A set of casters at their base made them easy to move and thus very convenient for taking a bedside meal, writing a letter or serving tea. In America, Pembroke tables were crafted of a wider variety of woods such a cherry or maple. This extraordinary demilune, or half-moon, side table is exactly the kind of furniture to which Thomas Sheraton devoted his career. The surfaces of these tables are beautifully detailed with walnut and satinwood marquetry, inlaid with a floral geometric design and radial veneered semi-circle executed with the greatest precision and craftsmanship.
This walnut side table is able to stand alone or serve as a fine demilune by folding in its hinged leg. These semi-circular tables were designed to hug the wall with the absence of corners. Popular in France in the s, demilunes were the perfect, compact piece to adorn the narrow hallways or entryways of Parisian homes. They can be found in virtually every style, from the ornate Louis XVI style to the more classic English Hepplewhite and Sheraton antique table styles, and were crafted of mahogany, satinwood or gilt wood.
Fine examples would also include exquisite tops of marble, marquetry or hand painted decoration. These versatile tables might also include drawers or even a single drop leaf. Displaying a superb degree of artistry, this table exemplifies the Louis XV era with grace and charm. The console table reached the height of fashion during the Louis XV period and, in keeping with decorating dictates, they were often considered more a part of the architecture than merely a piece of furniture.
As a rule, it was believed that no single element of the 18th-century interior should be considered on its own. Every element from upholstery to hardware served to unify the design of the room. As their popularity spread, console tables were crafted in an endless number of iterations, but they have one central feature in common: they are designed to sit flush against a wall or other flat surface. Early console tables generally featured two legs which were supported by an S-shaped bracket known as a "console. A console differs from a demilune table in that it can be found in all shapes.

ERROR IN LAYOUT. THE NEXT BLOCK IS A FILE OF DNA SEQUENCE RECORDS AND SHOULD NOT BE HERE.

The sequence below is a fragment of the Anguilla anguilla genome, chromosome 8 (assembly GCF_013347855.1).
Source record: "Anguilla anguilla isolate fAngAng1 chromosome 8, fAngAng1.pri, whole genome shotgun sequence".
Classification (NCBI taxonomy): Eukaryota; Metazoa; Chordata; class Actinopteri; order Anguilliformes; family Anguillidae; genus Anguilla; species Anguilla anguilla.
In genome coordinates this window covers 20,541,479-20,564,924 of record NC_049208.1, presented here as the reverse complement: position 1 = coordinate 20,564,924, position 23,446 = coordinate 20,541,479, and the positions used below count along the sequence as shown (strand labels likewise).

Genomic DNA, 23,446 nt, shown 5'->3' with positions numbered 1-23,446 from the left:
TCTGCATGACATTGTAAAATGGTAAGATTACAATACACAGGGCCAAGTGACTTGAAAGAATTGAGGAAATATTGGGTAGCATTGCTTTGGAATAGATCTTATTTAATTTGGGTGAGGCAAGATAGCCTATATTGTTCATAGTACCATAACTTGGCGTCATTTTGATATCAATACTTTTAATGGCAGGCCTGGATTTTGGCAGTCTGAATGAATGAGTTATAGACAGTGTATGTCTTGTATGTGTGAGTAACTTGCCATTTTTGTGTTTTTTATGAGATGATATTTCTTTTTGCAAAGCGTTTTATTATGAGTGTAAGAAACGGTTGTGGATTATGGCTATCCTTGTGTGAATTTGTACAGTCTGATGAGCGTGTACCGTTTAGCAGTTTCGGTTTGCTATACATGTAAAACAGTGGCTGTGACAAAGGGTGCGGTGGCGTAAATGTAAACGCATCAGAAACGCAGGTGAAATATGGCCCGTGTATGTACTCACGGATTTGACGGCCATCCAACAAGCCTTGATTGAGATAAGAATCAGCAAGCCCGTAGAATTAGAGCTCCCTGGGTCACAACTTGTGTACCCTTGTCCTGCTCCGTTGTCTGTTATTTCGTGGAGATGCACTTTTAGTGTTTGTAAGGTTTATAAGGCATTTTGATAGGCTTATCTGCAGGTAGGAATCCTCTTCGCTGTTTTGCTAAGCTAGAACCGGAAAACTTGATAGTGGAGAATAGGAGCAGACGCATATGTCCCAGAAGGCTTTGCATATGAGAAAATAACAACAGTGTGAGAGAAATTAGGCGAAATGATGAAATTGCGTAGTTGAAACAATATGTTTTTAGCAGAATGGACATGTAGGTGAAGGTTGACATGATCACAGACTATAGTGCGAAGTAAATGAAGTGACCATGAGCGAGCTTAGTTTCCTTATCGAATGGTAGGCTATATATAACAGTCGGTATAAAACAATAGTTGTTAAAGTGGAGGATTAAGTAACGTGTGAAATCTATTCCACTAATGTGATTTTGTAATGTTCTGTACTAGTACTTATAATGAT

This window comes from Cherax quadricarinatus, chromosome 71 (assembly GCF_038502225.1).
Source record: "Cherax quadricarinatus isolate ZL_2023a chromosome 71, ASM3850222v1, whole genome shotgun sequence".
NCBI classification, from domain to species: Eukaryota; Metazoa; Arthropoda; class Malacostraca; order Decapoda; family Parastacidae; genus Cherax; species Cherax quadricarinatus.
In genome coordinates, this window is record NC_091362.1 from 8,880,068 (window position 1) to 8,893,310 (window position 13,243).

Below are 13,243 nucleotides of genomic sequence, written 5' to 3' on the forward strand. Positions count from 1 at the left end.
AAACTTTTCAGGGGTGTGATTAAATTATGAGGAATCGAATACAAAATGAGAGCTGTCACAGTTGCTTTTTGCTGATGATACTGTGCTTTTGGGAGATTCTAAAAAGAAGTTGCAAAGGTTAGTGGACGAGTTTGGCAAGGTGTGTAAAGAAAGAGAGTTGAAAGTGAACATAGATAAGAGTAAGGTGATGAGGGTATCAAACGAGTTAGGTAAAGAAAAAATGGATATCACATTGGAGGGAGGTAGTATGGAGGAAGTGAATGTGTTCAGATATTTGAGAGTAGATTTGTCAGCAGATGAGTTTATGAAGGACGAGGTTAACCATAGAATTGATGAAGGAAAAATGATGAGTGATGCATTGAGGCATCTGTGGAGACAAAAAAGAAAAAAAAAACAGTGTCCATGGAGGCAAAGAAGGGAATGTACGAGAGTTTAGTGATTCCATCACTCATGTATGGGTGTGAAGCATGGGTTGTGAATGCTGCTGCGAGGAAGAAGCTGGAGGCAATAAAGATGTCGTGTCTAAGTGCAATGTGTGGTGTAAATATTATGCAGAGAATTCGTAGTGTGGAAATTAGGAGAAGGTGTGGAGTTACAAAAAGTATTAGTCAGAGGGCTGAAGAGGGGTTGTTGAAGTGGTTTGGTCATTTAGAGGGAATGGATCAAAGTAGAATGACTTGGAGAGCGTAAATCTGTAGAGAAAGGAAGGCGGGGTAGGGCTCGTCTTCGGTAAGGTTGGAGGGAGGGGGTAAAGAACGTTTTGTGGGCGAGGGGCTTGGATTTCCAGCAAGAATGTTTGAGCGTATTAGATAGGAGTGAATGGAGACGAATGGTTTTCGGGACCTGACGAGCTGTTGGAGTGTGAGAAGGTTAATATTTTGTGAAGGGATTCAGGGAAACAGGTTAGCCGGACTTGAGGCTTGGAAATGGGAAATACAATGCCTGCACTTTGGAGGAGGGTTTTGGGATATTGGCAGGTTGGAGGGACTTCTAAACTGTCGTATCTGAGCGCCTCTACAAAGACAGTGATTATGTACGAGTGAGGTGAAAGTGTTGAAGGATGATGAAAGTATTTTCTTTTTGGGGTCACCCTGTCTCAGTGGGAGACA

The inset surface of this exquisite Louis XVI-style table features a stunning example of amethyst. Rich in Neoclassical elegance yet possessing an exotic worldliness, pieces such as this were extremely popular with members of the French and British aristocracy during the early 19th century. It was also used as a high-style decorative piece of furniture in the courts of the French kings and could be adorned with marble, marquetry, decorative paintings, porcelain or any number of exotic materials.
Their compact size and variety of styles make them a perfect addition to any decor.
This remarkable mahogany triple-pedestal dining table is a brilliant example of the Georgian Regency style. Crafted deep, richly-hued Cuban mahogany, this splendid piece is extremely versatile.
Providing seating for as many as 12 guests, the table can also be extended up to 20 feet in length thanks to its 8 original leaves, or alternatively, can be used as three separate tables. This rare and intriguing antique table boasts an intricately crafted micromosaic top set upon an unusual triangular pedestal crafted of extraordinary flame mahogany. A pedestal table can be any type or size of table that is supported by a single column or pedestal, or in the case of dining tables, multiple pedestals.
Candle stands were some of the first pedestal tables to appear, followed by larger examples that became popular in the late 18th century. Smaller homes used larger pedestal tables for dining, while others utilized them as side tables or display tables. In America, the pedestal dining table found footing during the Victorian era and was crafted from a variety of wood including oak.
Pedestal tables are identified by their central, often large and ornate pedestal support and, while they are most often round, you can also find square pedestal tables. The style of the pedestal feet and the shape of the pedestal can indicate the period in which the table was crafted.
This delicate tea table combines Victorian ingenuity with intricate Art Nouveau artistry. Crafted of the finest mahogany, this charming table boasts a bold, inlaid design of tulips, executed in a natural yet stylized motif, on its surface. As practical as it is appealing, the top can be used as a tea tray.